The lowest-hanging fruit on the IT cost-savings tree is probably the cost of applications that are no longer in use but still in place, acting as very expensive content storage. A lot of enterprise applications end their lives with an extended phase in which they are “dead, but just don’t know it yet.” They still consume license and maintenance budgets as well as operational resources, even though their sole remaining purpose is to meet the needs of users to find and access historical content.

Why are these “undead” applications left in place?  Why not just drive a stake through their heart, to mix zombie and vampire metaphors?

Applications like this are hard to kill because there are multiple stakeholders (seriously, no pun intended).  The business, the IT Operations team, the legal and compliance leaders and the keepers of the budgets; they all have an interest in what happens to that application and the content it contains.  

Gaining consensus and commitment from that diverse group is very difficult. In the face of that challenge, the path of least resistance and with the least risk to careers is just to leave the application in place, “just in case” continued access to its content is needed.

Grab the Apple, Save a Pretty Penny

There is a simple solution to this situation – one that pays very well. Application retirement strategies move the content from “all but dead’ applications to an accessible repository with controlled access, full search and retrieval capabilities, and the ability to utilize lower cost storage.

The result is immediate, and often sizable, cost take-out. Writing this in February, there is the potential for some organizations to take out $100,000 in cost as early as Q2 of 2017, by ending license and maintenance agreements and reducing storage and operations costs.

Selling the stakeholders on this strategy is made far simpler through the execution of a simple proof-of-concept, where the archiving is done and the results confirmed — all the access and controls are in place — before retiring the original application. We do POC projects like this, often at no cost, just to prove to everyone how easy it is.

But Wait, There’s More!

Want an additional set of benefits, beyond cost take-out, that come with an application retirement strategy? At least one based on Everteam’s solution? When we archive application repositories, we enable full records management and compliance capabilities, including advanced retention management and litigation hold functionality. So compliance is increased, and regulatory risk is reduced.

At the same time, you can reduce information theft by securing the archives so that penetrations that make it past the firewall are thwarted at the repository level. And as the cherry on top, we have federated search functionality and sophisticated content analytics capabilities that can target multiple archived repositories.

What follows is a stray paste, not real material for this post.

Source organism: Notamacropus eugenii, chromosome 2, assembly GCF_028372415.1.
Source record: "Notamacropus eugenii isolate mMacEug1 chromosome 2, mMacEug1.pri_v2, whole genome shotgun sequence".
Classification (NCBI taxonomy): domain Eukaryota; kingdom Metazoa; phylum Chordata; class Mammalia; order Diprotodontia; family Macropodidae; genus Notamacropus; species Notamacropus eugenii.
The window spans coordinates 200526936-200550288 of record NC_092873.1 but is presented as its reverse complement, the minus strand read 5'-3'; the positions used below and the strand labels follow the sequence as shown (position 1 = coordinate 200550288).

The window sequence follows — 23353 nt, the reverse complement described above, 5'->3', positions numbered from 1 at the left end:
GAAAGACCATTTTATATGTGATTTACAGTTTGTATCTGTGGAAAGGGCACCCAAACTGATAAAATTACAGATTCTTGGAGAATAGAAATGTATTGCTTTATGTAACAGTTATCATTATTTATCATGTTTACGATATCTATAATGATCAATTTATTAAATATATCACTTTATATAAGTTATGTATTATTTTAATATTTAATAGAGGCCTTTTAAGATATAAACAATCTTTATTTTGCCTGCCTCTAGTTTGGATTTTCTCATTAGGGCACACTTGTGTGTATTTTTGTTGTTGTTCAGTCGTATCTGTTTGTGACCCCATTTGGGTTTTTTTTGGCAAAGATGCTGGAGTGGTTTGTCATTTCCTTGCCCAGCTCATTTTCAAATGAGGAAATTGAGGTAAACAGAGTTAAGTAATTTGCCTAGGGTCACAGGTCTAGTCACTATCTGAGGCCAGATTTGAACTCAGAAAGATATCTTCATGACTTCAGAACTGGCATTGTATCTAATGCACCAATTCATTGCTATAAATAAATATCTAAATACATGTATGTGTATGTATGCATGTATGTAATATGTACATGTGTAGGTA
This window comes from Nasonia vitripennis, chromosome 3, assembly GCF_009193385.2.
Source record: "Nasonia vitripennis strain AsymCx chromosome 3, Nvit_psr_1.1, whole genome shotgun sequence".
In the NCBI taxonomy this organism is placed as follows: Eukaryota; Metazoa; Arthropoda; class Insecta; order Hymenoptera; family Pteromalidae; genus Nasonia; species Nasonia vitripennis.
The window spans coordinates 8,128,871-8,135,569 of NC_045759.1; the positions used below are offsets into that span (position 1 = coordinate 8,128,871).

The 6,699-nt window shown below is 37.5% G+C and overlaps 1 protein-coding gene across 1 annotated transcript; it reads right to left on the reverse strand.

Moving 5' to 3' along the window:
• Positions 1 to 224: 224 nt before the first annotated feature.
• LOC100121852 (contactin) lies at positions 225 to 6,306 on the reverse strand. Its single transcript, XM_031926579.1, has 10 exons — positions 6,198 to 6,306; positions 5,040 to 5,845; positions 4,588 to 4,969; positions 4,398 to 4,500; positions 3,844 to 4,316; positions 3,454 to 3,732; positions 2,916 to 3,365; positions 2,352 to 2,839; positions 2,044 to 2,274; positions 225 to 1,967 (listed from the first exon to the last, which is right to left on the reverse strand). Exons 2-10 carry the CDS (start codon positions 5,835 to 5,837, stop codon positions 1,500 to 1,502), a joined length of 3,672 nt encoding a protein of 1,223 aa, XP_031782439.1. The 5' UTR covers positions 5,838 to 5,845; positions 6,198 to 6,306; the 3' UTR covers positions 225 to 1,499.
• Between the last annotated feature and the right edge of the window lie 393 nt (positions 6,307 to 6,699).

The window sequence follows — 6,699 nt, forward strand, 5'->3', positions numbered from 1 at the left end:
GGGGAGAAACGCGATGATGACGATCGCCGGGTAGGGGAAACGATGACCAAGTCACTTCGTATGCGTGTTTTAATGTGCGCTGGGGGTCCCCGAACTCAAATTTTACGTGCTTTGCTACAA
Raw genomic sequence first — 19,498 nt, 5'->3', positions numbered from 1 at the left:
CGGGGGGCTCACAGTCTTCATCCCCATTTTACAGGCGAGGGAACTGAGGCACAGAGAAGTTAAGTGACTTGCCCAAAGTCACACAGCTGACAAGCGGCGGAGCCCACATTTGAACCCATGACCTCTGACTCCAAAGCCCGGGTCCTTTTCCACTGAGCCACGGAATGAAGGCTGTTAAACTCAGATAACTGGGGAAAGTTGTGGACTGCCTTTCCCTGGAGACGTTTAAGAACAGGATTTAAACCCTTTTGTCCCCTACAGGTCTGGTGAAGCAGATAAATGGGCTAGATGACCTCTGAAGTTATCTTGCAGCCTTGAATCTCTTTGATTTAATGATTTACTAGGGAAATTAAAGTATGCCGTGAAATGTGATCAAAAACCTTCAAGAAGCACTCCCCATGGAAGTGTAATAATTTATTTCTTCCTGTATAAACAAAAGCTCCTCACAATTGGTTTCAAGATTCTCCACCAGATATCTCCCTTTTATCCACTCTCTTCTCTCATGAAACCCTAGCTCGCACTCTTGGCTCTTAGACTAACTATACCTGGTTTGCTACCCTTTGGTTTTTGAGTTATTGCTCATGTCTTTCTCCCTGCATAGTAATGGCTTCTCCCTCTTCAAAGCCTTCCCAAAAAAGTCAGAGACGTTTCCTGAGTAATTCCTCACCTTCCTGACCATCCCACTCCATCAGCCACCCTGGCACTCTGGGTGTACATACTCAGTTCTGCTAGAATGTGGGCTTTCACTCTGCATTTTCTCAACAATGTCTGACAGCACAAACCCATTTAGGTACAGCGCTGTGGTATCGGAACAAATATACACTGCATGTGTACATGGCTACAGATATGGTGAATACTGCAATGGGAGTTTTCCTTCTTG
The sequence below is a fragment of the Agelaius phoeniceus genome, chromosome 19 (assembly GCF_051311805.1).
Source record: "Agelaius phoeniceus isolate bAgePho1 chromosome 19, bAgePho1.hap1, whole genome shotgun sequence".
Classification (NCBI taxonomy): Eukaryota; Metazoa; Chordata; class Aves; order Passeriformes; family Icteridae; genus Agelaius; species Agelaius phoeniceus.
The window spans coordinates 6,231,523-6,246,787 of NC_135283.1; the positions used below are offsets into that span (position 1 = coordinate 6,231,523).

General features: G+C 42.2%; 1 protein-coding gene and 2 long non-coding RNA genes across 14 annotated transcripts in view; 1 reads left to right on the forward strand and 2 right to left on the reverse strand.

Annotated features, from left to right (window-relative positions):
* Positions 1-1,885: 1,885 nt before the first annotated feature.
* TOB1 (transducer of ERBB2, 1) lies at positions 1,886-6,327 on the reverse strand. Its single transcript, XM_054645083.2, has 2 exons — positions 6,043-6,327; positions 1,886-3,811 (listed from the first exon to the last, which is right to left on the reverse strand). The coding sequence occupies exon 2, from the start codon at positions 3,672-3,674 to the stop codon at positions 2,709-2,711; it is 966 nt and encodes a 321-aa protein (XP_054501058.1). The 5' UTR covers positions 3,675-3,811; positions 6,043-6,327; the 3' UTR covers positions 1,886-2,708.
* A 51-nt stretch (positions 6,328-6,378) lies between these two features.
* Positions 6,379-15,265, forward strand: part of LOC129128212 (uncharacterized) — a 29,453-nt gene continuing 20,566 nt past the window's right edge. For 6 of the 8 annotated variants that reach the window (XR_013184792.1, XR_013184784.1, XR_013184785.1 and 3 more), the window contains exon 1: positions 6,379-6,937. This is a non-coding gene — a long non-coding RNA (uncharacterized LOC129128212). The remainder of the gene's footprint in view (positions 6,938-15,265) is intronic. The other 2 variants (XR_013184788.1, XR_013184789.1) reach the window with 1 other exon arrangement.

Think about it. Other than retiring an unneeded application, where else are you going to free up a few hundred thousand dollars in your 2017 budget?  Money you could use on “net new” initiatives that deliver critical functionality needed by the business.

Ken Lownie
VP Customer Success

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Archiving Your Way to Enterprise Records Management, One System at a Time

Many companies spend years trying to implement a centralized records management system that includes all the different types of records in their organization. They take a top-down approach, starting with a records inventory and moving through building a universal file plan that includes all record types. The problem is that, more often than not, they get stuck in the planning and analysis stage and the actual management of records is delayed by months or even years.

It isn’t hard to imagine the time, cost, and resources required to do a complete records inventory, study the way a company performs its record management processes and define a full taxonomy and file plan. And of course while that analysis is happening, the underlying systems and processes that create records are changing.

This approach to records management is fundamentally flawed. In fact, the fundamental reason for undertaking the initiative – increasing compliance and reducing risk – is further delayed and regulatory risks actually increase. Fortunately there is a much faster way to increasing compliance.

One of our customers demonstrates a much more pragmatic and effective approach. MGEN is a major financial services company in France, providing health insurance for professionals in the education, research, culture and communication, and related industries as well as individual health insurance products for companies and associations.

Today, MGEN manages hundreds of record types created by a wide range of business systems. But they got there by an archiving strategy that deals with one system at a time. Which means that each time they define the archiving strategy for a system, they also bring that system into compliance.